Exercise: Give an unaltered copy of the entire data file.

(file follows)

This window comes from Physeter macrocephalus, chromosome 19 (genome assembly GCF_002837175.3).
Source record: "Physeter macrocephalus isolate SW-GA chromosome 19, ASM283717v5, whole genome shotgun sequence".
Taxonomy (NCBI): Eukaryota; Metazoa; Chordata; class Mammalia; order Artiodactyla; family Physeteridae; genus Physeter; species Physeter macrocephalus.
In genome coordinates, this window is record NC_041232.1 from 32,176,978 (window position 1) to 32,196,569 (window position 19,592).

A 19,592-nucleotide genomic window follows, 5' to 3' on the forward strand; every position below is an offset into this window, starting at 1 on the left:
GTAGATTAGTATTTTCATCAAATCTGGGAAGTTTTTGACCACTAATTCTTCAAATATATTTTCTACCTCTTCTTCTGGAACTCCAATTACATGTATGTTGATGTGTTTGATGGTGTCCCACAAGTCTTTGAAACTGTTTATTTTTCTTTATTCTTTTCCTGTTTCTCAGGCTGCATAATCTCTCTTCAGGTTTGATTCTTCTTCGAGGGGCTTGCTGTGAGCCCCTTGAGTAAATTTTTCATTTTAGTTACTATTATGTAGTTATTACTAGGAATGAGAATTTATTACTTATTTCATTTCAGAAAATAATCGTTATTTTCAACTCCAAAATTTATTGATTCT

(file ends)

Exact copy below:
This window comes from Physeter macrocephalus, chromosome 19 (genome assembly GCF_002837175.3).
Source record: "Physeter macrocephalus isolate SW-GA chromosome 19, ASM283717v5, whole genome shotgun sequence".
Taxonomy (NCBI): Eukaryota; Metazoa; Chordata; class Mammalia; order Artiodactyla; family Physeteridae; genus Physeter; species Physeter macrocephalus.
In genome coordinates, this window is record NC_041232.1 from 32,176,978 (window position 1) to 32,196,569 (window position 19,592).

A 19,592-nucleotide genomic window follows, 5' to 3' on the forward strand; every position below is an offset into this window, starting at 1 on the left:
GTAGATTAGTATTTTCATCAAATCTGGGAAGTTTTTGACCACTAATTCTTCAAATATATTTTCTACCTCTTCTTCTGGAACTCCAATTACATGTATGTTGATGTGTTTGATGGTGTCCCACAAGTCTTTGAAACTGTTTATTTTTCTTTATTCTTTTCCTGTTTCTCAGGCTGCATAATCTCTCTTCAGGTTTGATTCTTCTTCGAGGGGCTTGCTGTGAGCCCCTTGAGTAAATTTTTCATTTTAGTTACTATTATGTAGTTATTACTAGGAATGAGAATTTATTACTTATTTCATTTCAGAAAATAATCGTTATTTTCAACTCCAAAATTTATTGATTCT